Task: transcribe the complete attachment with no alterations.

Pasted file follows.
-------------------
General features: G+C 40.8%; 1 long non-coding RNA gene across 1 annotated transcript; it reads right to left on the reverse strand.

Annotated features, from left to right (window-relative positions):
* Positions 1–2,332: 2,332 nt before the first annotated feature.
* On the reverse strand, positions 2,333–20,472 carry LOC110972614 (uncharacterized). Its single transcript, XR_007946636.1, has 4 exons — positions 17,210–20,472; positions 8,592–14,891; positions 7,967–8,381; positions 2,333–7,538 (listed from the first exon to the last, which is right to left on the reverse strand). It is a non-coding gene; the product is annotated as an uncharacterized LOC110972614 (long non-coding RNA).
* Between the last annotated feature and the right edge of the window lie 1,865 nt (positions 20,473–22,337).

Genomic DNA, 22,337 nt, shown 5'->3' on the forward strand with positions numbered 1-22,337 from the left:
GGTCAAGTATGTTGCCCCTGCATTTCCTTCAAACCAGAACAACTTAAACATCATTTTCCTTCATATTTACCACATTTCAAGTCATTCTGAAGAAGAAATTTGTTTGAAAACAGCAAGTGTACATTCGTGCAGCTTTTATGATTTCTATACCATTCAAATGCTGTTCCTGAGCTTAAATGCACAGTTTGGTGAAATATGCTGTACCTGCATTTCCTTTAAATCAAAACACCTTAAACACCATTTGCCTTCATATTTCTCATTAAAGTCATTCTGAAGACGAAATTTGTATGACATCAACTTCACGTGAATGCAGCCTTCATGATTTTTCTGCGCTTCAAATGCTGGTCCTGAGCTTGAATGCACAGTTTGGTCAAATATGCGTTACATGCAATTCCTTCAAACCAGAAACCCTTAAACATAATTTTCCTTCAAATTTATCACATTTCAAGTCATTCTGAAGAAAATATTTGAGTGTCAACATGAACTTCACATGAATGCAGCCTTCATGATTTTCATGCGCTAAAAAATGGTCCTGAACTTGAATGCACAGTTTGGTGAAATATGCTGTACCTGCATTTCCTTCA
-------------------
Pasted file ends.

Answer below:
General features: G+C 40.8%; 1 long non-coding RNA gene across 1 annotated transcript; it reads right to left on the reverse strand.

Annotated features, from left to right (window-relative positions):
* Positions 1–2,332: 2,332 nt before the first annotated feature.
* On the reverse strand, positions 2,333–20,472 carry LOC110972614 (uncharacterized). Its single transcript, XR_007946636.1, has 4 exons — positions 17,210–20,472; positions 8,592–14,891; positions 7,967–8,381; positions 2,333–7,538 (listed from the first exon to the last, which is right to left on the reverse strand). It is a non-coding gene; the product is annotated as an uncharacterized LOC110972614 (long non-coding RNA).
* Between the last annotated feature and the right edge of the window lie 1,865 nt (positions 20,473–22,337).

Genomic DNA, 22,337 nt, shown 5'->3' on the forward strand with positions numbered 1-22,337 from the left:
GGTCAAGTATGTTGCCCCTGCATTTCCTTCAAACCAGAACAACTTAAACATCATTTTCCTTCATATTTACCACATTTCAAGTCATTCTGAAGAAGAAATTTGTTTGAAAACAGCAAGTGTACATTCGTGCAGCTTTTATGATTTCTATACCATTCAAATGCTGTTCCTGAGCTTAAATGCACAGTTTGGTGAAATATGCTGTACCTGCATTTCCTTTAAATCAAAACACCTTAAACACCATTTGCCTTCATATTTCTCATTAAAGTCATTCTGAAGACGAAATTTGTATGACATCAACTTCACGTGAATGCAGCCTTCATGATTTTTCTGCGCTTCAAATGCTGGTCCTGAGCTTGAATGCACAGTTTGGTCAAATATGCGTTACATGCAATTCCTTCAAACCAGAAACCCTTAAACATAATTTTCCTTCAAATTTATCACATTTCAAGTCATTCTGAAGAAAATATTTGAGTGTCAACATGAACTTCACATGAATGCAGCCTTCATGATTTTCATGCGCTAAAAAATGGTCCTGAACTTGAATGCACAGTTTGGTGAAATATGCTGTACCTGCATTTCCTTCA